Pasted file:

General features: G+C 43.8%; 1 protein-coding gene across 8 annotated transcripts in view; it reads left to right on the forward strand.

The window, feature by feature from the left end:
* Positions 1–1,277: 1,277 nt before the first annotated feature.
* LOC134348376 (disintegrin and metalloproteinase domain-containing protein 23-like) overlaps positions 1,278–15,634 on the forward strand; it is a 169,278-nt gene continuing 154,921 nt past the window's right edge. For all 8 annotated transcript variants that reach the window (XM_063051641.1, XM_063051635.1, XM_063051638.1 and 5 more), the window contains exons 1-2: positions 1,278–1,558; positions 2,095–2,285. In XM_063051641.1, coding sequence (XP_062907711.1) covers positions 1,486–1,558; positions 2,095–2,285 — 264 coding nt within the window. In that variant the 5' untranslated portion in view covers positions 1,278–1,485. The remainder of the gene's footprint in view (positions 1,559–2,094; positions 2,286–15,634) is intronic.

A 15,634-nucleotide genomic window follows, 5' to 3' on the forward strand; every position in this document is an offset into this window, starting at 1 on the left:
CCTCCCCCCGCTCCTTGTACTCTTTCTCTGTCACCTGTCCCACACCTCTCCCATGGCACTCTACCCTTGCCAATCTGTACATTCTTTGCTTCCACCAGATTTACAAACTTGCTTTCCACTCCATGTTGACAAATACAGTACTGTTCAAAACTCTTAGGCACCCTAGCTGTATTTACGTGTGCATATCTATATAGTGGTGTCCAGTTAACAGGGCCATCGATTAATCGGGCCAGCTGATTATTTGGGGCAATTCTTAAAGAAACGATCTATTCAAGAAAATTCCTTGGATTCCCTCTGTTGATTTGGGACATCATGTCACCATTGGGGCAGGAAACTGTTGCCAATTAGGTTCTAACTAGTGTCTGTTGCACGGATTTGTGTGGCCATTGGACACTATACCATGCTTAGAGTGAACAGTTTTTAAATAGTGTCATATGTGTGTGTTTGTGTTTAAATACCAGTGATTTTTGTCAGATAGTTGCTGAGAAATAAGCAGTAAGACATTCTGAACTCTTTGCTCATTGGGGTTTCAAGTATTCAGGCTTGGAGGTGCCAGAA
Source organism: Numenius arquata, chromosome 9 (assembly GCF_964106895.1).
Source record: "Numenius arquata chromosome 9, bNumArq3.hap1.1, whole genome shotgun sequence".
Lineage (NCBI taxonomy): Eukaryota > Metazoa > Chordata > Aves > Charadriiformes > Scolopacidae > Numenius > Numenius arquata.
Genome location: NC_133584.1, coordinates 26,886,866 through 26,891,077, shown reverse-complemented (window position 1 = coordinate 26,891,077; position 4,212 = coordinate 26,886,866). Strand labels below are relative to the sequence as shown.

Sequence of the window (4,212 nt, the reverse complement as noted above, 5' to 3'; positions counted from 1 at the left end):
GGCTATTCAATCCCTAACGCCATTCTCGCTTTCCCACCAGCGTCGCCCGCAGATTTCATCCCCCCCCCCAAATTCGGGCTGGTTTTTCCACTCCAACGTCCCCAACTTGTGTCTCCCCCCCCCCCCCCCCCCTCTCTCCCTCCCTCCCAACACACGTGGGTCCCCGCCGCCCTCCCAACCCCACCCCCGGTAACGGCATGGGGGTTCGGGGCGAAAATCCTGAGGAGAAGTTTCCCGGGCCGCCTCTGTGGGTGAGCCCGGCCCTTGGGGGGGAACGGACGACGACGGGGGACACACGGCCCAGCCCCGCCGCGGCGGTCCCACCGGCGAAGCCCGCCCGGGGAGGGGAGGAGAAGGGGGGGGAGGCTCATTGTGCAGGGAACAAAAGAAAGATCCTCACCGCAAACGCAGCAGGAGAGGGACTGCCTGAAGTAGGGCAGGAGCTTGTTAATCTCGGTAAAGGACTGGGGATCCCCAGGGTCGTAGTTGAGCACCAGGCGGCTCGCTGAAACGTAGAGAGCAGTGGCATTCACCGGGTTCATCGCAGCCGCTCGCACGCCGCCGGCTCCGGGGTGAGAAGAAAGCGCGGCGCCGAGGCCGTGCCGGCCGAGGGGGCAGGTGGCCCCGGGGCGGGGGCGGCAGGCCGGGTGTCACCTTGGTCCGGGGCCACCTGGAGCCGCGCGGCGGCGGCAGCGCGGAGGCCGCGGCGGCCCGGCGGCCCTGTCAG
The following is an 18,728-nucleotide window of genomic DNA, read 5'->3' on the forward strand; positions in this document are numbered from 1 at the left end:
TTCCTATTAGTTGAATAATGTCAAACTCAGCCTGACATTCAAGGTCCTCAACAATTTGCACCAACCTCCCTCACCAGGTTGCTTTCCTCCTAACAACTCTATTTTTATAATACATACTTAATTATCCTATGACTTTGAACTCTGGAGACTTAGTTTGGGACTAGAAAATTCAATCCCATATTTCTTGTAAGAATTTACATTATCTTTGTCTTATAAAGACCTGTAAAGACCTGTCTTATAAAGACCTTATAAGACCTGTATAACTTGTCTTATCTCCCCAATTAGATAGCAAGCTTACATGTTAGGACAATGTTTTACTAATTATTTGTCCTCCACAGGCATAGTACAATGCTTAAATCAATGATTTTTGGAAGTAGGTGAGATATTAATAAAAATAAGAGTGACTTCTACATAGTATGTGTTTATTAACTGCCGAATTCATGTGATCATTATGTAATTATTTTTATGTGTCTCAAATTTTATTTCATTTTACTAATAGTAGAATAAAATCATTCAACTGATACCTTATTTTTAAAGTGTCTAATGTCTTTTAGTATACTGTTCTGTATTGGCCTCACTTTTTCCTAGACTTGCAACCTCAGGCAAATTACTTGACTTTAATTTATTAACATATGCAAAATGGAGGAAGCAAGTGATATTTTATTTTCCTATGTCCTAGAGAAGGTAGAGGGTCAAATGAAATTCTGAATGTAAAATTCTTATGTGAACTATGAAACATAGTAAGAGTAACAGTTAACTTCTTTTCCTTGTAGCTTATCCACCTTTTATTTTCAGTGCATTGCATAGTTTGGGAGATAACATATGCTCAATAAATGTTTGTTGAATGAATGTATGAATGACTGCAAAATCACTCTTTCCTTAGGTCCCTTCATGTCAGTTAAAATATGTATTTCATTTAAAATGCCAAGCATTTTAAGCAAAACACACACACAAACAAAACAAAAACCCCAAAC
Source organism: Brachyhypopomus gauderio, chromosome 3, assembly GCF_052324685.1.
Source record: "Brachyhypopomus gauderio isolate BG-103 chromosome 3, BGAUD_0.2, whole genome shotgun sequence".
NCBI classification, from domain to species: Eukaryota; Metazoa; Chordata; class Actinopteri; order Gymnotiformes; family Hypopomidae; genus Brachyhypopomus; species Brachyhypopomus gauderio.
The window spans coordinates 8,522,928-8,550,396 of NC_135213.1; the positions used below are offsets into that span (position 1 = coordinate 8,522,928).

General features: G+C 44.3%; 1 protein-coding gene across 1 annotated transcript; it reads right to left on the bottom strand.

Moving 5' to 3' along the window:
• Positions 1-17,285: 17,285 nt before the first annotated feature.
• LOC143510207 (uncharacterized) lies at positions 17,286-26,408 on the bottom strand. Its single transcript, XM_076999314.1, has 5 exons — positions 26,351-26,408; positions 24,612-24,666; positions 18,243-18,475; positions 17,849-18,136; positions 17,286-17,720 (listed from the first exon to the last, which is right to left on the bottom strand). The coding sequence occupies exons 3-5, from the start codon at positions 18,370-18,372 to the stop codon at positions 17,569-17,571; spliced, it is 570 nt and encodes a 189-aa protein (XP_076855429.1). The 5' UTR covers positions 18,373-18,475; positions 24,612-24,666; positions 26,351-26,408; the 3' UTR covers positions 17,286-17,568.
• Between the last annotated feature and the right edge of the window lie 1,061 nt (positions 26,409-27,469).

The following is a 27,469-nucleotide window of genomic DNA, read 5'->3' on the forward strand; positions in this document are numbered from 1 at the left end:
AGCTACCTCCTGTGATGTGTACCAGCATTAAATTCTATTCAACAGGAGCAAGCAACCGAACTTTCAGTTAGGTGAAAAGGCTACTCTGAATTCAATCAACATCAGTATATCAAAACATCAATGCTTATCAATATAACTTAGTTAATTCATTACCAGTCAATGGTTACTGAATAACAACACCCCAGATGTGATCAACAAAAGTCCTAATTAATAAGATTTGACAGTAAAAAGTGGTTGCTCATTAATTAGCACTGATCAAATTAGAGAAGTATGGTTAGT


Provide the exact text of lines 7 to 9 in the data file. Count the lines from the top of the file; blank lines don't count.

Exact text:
Source organism: Numenius arquata, chromosome 9 (assembly GCF_964106895.1).
Source record: "Numenius arquata chromosome 9, bNumArq3.hap1.1, whole genome shotgun sequence".
Lineage (NCBI taxonomy): Eukaryota > Metazoa > Chordata > Aves > Charadriiformes > Scolopacidae > Numenius > Numenius arquata.